Pressure/threats to key biodiversity
Most of the region has been declared Wilderness Area, Nature Reserve or Game Reserve. The major part of it is owned and administered by the KwaZulu-Natal Nature Conservation Service and the KwaZulu-Natal government. Some small areas are demarcated as State Forest land and are administered by the Department of Water Affairs and Forestry (DWAF). The area is extremely rich in Khoisan rock art and archaeological findings, and is highly significant from a cultural heritage perspective.The Natal Drakensberg is regarded as the most important mountain catchment in South Africa because of the high yield and quality of water that flows from it. The wetlands within this area have been designated as a Ramsar Site, as they play a key role in the hydrological cycle. Various farming communities, villages, and a number of large towns are directly dependent on these rivers and their catchments for water supplies.

Poisonings pose the greatest threat to the colonies of Gyps coprotheres that remain in the Drakensberg. Up to 34% of farmers in the areas adjacent to the park have been shown to use poisons that are potentially lethal to Cape Vultures. It is imperative that farmers using poisons are made aware of the dangers that poisoned carcasses pose to vultures. Another threat faced by vultures is a depleted food supply, which can result in bone abnormalities. The establishment of more vulture restaurants along the Drakensberg escarpment could alleviate this problem. Restaurants may also encourage vultures to remain within the park during foraging forays, thus reducing their exposure to poisoned carcasses on private property neighbouring the park. Collisions with man-made structures outside the IBA, human encroachment and environmental pollution are other minor sources of threat to the survival of these colonies.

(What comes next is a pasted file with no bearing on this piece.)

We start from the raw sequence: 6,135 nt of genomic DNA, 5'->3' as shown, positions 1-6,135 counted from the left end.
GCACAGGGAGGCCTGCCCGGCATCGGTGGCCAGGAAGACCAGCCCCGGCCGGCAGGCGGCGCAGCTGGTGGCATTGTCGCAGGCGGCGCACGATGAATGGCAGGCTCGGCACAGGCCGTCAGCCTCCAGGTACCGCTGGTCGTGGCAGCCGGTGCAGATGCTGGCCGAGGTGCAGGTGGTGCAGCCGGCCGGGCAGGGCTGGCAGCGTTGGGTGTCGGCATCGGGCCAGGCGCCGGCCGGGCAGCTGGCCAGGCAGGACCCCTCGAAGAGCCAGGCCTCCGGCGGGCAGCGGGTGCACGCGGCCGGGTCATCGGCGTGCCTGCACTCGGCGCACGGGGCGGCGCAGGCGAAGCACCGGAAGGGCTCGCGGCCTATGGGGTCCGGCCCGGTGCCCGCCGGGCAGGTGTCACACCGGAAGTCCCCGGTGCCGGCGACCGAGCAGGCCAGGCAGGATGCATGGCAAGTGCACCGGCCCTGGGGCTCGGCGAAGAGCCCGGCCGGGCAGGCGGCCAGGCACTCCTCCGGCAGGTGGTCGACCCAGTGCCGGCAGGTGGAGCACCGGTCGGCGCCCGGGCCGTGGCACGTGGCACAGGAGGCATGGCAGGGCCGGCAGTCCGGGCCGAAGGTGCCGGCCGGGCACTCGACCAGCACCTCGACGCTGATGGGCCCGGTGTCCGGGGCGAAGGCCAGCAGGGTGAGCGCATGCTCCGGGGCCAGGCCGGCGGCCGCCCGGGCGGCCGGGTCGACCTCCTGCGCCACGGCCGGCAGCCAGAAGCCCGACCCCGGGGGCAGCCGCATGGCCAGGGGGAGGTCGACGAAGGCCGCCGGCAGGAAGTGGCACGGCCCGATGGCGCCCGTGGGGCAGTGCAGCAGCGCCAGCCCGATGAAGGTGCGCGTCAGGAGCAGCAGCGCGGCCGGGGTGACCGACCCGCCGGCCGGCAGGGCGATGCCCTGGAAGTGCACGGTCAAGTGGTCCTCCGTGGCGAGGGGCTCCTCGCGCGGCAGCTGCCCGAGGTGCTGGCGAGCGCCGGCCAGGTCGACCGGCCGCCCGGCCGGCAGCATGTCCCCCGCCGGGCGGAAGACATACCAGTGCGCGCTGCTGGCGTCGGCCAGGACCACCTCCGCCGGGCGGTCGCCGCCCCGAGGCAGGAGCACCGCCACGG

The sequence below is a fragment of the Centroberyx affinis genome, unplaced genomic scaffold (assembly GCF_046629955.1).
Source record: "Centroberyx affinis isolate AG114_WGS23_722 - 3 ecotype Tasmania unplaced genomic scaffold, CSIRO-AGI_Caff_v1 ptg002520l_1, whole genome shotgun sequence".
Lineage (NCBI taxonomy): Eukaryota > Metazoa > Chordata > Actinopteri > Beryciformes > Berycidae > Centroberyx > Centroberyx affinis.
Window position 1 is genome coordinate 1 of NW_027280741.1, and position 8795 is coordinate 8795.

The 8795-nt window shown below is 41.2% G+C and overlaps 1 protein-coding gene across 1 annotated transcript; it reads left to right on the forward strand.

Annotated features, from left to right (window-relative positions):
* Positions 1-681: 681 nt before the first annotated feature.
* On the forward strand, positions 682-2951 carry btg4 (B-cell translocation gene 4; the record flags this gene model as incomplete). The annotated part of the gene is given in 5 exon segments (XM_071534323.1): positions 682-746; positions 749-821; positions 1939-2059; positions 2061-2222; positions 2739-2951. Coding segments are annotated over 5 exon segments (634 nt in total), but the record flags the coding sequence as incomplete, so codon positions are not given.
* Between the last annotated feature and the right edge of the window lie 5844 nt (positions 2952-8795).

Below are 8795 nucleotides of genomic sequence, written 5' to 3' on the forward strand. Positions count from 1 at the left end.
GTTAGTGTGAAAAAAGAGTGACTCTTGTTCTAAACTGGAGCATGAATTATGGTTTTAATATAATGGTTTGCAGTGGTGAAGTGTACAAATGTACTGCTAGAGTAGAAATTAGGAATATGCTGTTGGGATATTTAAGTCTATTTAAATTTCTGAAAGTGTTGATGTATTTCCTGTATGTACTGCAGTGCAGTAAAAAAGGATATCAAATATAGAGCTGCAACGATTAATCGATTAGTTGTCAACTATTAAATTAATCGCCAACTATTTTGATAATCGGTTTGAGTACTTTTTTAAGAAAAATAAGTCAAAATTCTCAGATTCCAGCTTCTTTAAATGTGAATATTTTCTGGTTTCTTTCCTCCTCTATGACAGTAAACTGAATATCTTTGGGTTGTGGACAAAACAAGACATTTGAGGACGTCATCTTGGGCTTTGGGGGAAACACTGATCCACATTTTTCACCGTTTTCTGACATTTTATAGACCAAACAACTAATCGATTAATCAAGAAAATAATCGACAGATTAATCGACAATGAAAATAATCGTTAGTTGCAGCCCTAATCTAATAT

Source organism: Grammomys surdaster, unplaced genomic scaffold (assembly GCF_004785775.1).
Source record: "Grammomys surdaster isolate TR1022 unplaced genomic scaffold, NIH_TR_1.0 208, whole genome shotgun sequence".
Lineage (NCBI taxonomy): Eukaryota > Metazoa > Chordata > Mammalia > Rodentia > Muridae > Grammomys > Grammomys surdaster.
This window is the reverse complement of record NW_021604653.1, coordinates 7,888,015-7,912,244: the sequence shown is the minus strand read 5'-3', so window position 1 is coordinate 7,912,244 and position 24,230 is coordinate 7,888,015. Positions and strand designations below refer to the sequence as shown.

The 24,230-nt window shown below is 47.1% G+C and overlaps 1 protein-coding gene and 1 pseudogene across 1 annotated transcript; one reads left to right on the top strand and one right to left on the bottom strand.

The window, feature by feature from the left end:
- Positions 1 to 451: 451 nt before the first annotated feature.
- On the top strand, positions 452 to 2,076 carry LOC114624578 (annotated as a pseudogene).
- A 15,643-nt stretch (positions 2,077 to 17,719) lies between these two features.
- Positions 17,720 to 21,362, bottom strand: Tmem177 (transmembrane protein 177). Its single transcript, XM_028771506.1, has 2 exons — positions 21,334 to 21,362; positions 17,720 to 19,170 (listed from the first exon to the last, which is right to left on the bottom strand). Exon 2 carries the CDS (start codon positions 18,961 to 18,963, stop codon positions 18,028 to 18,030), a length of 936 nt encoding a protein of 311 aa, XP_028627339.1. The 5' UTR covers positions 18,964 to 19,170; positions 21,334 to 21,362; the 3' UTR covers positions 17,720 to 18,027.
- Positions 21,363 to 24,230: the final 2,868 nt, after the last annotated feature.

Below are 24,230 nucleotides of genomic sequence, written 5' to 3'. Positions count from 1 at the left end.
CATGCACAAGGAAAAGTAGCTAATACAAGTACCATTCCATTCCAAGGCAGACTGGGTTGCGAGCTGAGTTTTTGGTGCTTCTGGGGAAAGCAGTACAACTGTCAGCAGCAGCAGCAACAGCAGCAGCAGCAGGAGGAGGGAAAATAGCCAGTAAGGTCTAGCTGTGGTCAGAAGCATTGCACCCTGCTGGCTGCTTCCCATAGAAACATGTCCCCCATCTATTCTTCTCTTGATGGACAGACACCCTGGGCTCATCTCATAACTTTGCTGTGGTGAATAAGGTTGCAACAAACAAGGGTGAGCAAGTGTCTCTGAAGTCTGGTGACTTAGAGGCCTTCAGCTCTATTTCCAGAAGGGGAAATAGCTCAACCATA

Recommended citation
BirdLife International (2017) Important Bird Areas factsheet: Maloti Drakensberg Park. Downloaded from http://www.birdlife.org on 12/12/2017.